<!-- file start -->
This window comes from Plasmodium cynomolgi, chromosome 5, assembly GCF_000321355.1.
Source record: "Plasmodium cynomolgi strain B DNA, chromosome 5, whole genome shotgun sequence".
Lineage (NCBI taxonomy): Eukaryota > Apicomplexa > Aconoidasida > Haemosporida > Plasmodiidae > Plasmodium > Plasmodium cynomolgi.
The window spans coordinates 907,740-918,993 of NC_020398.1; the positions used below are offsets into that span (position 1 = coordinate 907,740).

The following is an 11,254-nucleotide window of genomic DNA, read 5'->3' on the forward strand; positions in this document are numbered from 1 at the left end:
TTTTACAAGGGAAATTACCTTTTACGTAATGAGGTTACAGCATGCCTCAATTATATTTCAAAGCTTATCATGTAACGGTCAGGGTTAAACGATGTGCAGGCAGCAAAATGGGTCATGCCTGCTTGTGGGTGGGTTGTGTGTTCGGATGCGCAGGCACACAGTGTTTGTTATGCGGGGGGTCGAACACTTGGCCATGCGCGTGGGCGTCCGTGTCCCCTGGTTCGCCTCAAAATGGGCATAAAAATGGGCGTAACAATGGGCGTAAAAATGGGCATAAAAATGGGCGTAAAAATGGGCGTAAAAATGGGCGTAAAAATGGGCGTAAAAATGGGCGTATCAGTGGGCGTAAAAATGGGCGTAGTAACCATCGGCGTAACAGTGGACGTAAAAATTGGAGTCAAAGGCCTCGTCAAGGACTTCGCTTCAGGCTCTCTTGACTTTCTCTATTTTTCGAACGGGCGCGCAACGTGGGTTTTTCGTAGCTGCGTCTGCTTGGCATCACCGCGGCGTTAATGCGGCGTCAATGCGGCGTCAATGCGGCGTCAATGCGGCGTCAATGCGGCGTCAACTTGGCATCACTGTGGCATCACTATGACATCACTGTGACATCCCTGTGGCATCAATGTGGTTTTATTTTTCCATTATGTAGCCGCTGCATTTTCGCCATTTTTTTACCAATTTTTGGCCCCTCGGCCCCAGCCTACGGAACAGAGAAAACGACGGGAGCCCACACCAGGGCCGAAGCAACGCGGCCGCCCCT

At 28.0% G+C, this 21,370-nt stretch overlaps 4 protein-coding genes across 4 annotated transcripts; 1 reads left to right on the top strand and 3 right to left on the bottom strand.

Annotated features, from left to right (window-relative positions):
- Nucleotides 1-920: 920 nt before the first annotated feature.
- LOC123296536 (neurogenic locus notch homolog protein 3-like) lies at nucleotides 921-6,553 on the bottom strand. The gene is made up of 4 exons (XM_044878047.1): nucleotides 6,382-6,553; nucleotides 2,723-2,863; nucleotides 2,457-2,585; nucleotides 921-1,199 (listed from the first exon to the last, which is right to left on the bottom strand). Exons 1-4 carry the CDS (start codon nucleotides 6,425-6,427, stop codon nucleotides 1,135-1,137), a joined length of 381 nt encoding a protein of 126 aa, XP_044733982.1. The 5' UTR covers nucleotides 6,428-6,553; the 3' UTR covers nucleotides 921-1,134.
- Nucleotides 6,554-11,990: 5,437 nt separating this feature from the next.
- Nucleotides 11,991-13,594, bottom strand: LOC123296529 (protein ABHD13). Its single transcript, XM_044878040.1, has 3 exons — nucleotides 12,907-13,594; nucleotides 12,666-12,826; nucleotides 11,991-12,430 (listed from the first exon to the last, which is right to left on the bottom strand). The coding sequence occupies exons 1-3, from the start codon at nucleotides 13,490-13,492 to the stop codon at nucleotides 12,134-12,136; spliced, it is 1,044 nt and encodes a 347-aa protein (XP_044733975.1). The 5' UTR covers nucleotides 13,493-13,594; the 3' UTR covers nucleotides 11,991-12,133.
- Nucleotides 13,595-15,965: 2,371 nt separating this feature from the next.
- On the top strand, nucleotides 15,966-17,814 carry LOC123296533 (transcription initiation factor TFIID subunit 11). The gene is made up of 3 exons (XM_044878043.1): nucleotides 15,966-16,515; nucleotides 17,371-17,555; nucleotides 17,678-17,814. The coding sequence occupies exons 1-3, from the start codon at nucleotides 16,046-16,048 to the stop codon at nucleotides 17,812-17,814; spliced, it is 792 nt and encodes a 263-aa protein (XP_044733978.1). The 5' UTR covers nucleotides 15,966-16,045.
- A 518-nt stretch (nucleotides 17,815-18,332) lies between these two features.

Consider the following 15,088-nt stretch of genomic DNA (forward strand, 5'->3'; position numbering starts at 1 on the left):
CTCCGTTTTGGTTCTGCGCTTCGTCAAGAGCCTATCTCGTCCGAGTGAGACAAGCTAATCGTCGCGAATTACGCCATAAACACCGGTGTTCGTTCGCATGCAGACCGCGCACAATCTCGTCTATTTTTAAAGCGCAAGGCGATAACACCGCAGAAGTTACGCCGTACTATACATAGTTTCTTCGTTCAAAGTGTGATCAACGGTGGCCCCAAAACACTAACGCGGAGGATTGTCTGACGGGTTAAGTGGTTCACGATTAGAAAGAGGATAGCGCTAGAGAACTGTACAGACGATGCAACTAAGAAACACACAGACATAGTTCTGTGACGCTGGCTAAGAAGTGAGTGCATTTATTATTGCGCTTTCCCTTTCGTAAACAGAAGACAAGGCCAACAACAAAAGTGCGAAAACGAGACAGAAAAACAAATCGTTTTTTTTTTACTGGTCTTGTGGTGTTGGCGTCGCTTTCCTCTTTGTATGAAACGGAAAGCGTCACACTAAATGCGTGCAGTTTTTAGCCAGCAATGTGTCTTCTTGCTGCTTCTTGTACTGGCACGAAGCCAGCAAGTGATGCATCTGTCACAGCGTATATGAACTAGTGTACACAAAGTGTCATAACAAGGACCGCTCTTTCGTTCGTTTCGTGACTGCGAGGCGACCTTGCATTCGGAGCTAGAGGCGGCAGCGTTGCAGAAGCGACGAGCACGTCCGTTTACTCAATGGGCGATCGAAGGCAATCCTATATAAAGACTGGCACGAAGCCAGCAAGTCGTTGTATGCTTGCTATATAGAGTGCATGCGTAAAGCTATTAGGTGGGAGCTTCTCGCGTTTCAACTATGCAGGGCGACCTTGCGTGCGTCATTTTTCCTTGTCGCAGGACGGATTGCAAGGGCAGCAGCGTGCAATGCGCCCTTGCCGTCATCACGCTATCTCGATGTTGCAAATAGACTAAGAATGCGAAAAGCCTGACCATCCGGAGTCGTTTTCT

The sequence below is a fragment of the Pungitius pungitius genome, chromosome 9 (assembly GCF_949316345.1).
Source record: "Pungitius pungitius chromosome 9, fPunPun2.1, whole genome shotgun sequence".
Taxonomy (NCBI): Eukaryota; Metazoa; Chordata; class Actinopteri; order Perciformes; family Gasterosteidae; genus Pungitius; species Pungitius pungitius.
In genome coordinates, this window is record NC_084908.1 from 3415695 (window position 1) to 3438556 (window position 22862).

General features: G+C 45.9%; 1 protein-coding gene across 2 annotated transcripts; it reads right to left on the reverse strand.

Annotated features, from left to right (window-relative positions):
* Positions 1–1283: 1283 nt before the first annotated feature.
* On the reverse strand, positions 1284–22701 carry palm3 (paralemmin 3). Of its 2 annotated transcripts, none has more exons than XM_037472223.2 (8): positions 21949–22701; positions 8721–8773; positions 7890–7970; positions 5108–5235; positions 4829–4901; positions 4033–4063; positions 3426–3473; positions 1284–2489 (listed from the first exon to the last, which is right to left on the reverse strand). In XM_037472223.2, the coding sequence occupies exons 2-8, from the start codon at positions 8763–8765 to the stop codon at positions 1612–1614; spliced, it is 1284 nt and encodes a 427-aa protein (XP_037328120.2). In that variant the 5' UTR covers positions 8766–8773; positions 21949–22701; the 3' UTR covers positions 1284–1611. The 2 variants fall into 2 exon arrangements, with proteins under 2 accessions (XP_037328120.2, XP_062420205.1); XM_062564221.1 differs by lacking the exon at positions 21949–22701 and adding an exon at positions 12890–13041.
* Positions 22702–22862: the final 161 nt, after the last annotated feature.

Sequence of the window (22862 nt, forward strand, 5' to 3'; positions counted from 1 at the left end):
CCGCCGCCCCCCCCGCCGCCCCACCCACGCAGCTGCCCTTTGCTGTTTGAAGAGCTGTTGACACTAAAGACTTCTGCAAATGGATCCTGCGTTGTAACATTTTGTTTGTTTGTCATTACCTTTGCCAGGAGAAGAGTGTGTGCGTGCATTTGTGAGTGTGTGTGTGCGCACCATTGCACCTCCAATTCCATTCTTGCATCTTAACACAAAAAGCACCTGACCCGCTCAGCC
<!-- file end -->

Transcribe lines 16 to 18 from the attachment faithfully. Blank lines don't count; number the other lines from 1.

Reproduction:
Consider the following 15,088-nt stretch of genomic DNA (forward strand, 5'->3'; position numbering starts at 1 on the left):
CTCCGTTTTGGTTCTGCGCTTCGTCAAGAGCCTATCTCGTCCGAGTGAGACAAGCTAATCGTCGCGAATTACGCCATAAACACCGGTGTTCGTTCGCATGCAGACCGCGCACAATCTCGTCTATTTTTAAAGCGCAAGGCGATAACACCGCAGAAGTTACGCCGTACTATACATAGTTTCTTCGTTCAAAGTGTGATCAACGGTGGCCCCAAAACACTAACGCGGAGGATTGTCTGACGGGTTAAGTGGTTCACGATTAGAAAGAGGATAGCGCTAGAGAACTGTACAGACGATGCAACTAAGAAACACACAGACATAGTTCTGTGACGCTGGCTAAGAAGTGAGTGCATTTATTATTGCGCTTTCCCTTTCGTAAACAGAAGACAAGGCCAACAACAAAAGTGCGAAAACGAGACAGAAAAACAAATCGTTTTTTTTTTACTGGTCTTGTGGTGTTGGCGTCGCTTTCCTCTTTGTATGAAACGGAAAGCGTCACACTAAATGCGTGCAGTTTTTAGCCAGCAATGTGTCTTCTTGCTGCTTCTTGTACTGGCACGAAGCCAGCAAGTGATGCATCTGTCACAGCGTATATGAACTAGTGTACACAAAGTGTCATAACAAGGACCGCTCTTTCGTTCGTTTCGTGACTGCGAGGCGACCTTGCATTCGGAGCTAGAGGCGGCAGCGTTGCAGAAGCGACGAGCACGTCCGTTTACTCAATGGGCGATCGAAGGCAATCCTATATAAAGACTGGCACGAAGCCAGCAAGTCGTTGTATGCTTGCTATATAGAGTGCATGCGTAAAGCTATTAGGTGGGAGCTTCTCGCGTTTCAACTATGCAGGGCGACCTTGCGTGCGTCATTTTTCCTTGTCGCAGGACGGATTGCAAGGGCAGCAGCGTGCAATGCGCCCTTGCCGTCATCACGCTATCTCGATGTTGCAAATAGACTAAGAATGCGAAAAGCCTGACCATCCGGAGTCGTTTTCT

The sequence below is a fragment of the Pungitius pungitius genome, chromosome 9 (assembly GCF_949316345.1).